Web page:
One of the longest winters in living memory has forced the Savills Model Dairy Farm, like many others, to revise its budget down for the financial year ending 31 March 2019.
Milk price expectations have been cut to 26p/litre, from the 28p/litre average originally expected for the current milk year, with a production drop of 50,000 litres adding to the pain.
“Some might think the 26p/litre budget milk price pessimistic,” says Charles Skelton, associate director of Savills Food and Farming.
“We recognise that there have been recent milk price improvements but budgets need to recognise the volatility we have seen in milk prices.”
Wet weather across the traditional spring flush has meant the herd had to remain indoors for an extra 30 days, bringing an extra £2,000 in bought-in feed costs.
The revisions also included extra herd replacements and cumulatively added 3.66p/litre to the farm’s total cost of production, taking it to 34.99p/litre although this includes the family’s £40,000 of drawings.
This leaves a slender full net margin of just 1.39p/litre.
The drop in financial performance was compounded by a fall in herd performance as well as an ailing milk price in the second half of 2017 and beginning of 2018.
Weather pushes costs up
With lower production and higher use in many cases, every item of cost has risen on a pence a litre basis.
This means the farm’s overdraft will peak at a worrying £120,000, before receipt of BPS (hopefully in December) and then drop back to just over £77,000, a similar level as at the end of 2017-18.
As part of what has of necessity been a stop-start expansion plan, another 31 heifers are set to join the herd this year, bringing the milking portion to 266 animals by 31 March 2019.
The family is committed to its long-term target of 300 cows. Herd replacement is a big cost in an expansion such as this one, says Mr Skelton, but the large heifer numbers being kept also give the farm flexibility.
In total, 100 heifers are planned to calve in the current milk year, with some being sold as an overdraft management tool if necessary.
The guarantee of BPS injects an additional £39,000 into the business, worth the equivalent of about 1.9p/litre.
While the farm’s fodder stocks were sufficient to get it through the long winter, it may be necessary to open the 2018 production clamp earlier than in recent years as the buffer has now been consumed.
Milk confidence evaporating
The revised budget has reinforced the importance of the farm’s milk income to the business.
However, the 2p/litre fall in the budgeted milk price has highlighted the frailty of the farm’s financial position, especially when looking forward to a time without subsidies.
So in an attempt to create greater financial security, the farm is in discussion with its milk buyer to lock in a percentage of its milk at a fixed price for up to three years at 28p/litre.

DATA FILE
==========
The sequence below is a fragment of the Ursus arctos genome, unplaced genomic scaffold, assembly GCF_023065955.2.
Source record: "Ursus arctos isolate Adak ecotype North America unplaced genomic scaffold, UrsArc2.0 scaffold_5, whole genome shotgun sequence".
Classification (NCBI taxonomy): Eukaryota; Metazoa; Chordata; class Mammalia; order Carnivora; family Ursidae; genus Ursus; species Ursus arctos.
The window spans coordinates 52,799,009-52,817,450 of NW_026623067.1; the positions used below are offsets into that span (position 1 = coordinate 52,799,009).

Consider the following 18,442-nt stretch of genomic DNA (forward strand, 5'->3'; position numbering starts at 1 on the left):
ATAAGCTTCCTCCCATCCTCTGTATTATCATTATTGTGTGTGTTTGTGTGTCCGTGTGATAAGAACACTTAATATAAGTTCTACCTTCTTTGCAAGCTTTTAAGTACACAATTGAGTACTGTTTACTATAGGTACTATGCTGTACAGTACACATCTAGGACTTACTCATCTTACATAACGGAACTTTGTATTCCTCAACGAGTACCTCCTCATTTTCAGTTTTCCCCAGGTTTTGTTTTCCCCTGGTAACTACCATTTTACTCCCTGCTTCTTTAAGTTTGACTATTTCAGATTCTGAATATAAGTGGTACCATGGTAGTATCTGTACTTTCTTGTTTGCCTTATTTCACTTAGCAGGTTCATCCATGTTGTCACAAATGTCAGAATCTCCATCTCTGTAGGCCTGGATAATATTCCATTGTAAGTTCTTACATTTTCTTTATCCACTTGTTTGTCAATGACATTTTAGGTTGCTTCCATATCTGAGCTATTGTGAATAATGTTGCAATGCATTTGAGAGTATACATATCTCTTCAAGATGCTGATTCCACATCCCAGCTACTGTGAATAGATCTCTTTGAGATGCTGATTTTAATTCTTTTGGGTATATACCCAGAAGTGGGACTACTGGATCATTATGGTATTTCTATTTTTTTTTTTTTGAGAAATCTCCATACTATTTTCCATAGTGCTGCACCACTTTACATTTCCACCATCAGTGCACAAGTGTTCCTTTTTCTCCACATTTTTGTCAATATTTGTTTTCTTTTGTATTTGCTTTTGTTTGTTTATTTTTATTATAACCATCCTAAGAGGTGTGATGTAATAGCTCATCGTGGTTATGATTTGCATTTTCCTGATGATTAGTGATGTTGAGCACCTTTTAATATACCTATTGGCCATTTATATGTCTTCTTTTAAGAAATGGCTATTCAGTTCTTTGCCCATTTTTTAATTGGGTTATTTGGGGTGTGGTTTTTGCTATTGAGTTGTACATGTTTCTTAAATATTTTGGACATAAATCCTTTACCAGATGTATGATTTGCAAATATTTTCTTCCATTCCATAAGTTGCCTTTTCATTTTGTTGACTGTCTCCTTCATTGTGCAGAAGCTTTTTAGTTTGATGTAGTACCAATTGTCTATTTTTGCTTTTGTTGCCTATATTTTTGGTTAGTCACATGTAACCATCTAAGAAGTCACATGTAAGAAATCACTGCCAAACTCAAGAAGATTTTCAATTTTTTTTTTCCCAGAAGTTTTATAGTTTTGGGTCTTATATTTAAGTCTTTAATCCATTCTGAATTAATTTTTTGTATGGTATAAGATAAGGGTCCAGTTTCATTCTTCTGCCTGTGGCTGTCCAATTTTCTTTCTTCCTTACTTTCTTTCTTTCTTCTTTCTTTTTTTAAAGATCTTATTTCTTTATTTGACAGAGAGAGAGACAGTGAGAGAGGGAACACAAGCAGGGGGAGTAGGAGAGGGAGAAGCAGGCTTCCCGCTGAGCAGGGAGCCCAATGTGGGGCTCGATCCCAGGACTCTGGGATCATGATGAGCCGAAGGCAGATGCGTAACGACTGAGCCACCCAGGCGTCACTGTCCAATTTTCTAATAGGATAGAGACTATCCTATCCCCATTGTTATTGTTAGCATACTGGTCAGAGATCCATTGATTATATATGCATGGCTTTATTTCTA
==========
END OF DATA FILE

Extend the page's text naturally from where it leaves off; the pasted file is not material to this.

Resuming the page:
This option will allow the farm to rely on a steady income stream until 2021, the final year before subsidies are expected to see significant reform and likely be linked to environmental goods.
In the short-term, the farm’s top priorities remain herd expansion as well as increasing yield from forage, while increasing total milk yield in order to reduce costs.
To achieve this, the business is looking to improve silage quality, mixed forages and ration management.
Despite the low prices and bad weather making it difficult for these improvements to come to fruition in 2017, the quantity of land that’s been able to be allocated to silage and its anticipated high quality could leave the farm in a positive position next year.
In the longer term, the Savills Model Dairy Farm is questioning the use of all machinery and equipment used by the business to see if efficiency savings can be achieved from replacing them with contractors.
Further potential savings are being examined through the construction of a borehole on the family’s land to reduce the expenditure from metered water.
Savills Model Dairy Farm – What is it?
- A fictional dairy farm, fully costed and based on dairy businesses advised by Savills. This allows scenarios to be modelled and their affects assessed.
- Family partnership of parents and son.
- 180ha farm, mainly ring-fenced.
- 160ha owned, 20ha on 10-year farm business tenancy.
- One full-time employee.
- All Grade 3 medium/heavy soil type on undulating terrain.
- The business has a 20-year loan taken out several years ago with a balance at 1 April 2017 of £163,776. This is being reduced to £15,000/year, and at 1 April 2018 was £148,776. There is also an improvement loan, initially at £250,000, repayable over 10 years – balance at 1 April 2018, it was £177,000
- Rainfall 760mm, altitude 125-180m.
- Located in a nitrate vulnerable zone.
The business is on a non-aligned milk contract and was affected by the drop-in milk prices in 2016.
Performance was on target at about 8,100 litres a cow, but the original budget to March 2017 showed a trading loss of £20,000 and a rise of more than £110,000, so action was taken to reduce this. This involved slowing the planned expansion and selling 50 head of cattle, reducing herd size to 215 head at 31 March 2017.
This also provided an opportunity to turn a planned wholecrop wheat area into a grain crop to generate cash in the short term.
Despite these measures the year still produced a trading loss £15,739, although the overdraft rise was limited, closing the year at £70,940.